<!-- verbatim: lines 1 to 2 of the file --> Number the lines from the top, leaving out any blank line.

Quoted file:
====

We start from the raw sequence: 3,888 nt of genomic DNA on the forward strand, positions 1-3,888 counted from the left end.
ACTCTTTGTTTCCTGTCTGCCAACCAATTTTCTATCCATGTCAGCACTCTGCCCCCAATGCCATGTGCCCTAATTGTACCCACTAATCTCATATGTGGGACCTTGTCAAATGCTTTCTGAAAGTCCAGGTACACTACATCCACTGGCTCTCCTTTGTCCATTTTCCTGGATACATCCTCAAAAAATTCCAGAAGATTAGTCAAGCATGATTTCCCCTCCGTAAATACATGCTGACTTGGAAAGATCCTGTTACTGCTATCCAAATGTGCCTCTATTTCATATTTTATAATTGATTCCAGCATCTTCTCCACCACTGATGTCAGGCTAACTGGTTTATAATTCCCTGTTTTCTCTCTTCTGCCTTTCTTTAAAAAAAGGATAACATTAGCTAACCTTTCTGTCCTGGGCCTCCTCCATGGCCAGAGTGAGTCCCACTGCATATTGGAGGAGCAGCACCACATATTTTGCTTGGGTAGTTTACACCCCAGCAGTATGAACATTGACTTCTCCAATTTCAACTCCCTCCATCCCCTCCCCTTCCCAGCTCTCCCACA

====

We start from the raw sequence: 3,888 nt of genomic DNA on the forward strand, positions 1-3,888 counted from the left end.
ACTCTTTGTTTCCTGTCTGCCAACCAATTTTCTATCCATGTCAGCACTCTGCCCCCAATGCCATGTGCCCTAATTGTACCCACTAATCTCATATGTGGGACCTTGTCAAATGCTTTCTGAAAGTCCAGGTACACTACATCCACTGGCTCTCCTTTGTCCATTTTCCTGGATACATCCTCAAAAAATTCCAGAAGATTAGTCAAGCATGATTTCCCCTCCGTAAATACATGCTGACTTGGAAAGATCCTGTTACTGCTATCCAAATGTGCCTCTATTTCATATTTTATAATTGATTCCAGCATCTTCTCCACCACTGATGTCAGGCTAACTGGTTTATAATTCCCTGTTTTCTCTCTTCTGCCTTTCTTTAAAAAAAGGATAACATTAGCTAACCTTTCTGTCCTGGGCCTCCTCCATGGCCAGAGTGAGTCCCACTGCATATTGGAGGAGCAGCACCACATATTTTGCTTGGGTAGTTTACACCCCAGCAGTATGAACATTGACTTCTCCAATTTCAACTCCCTCCATCCCCTCCCCTTCCCAGCTCTCCCACA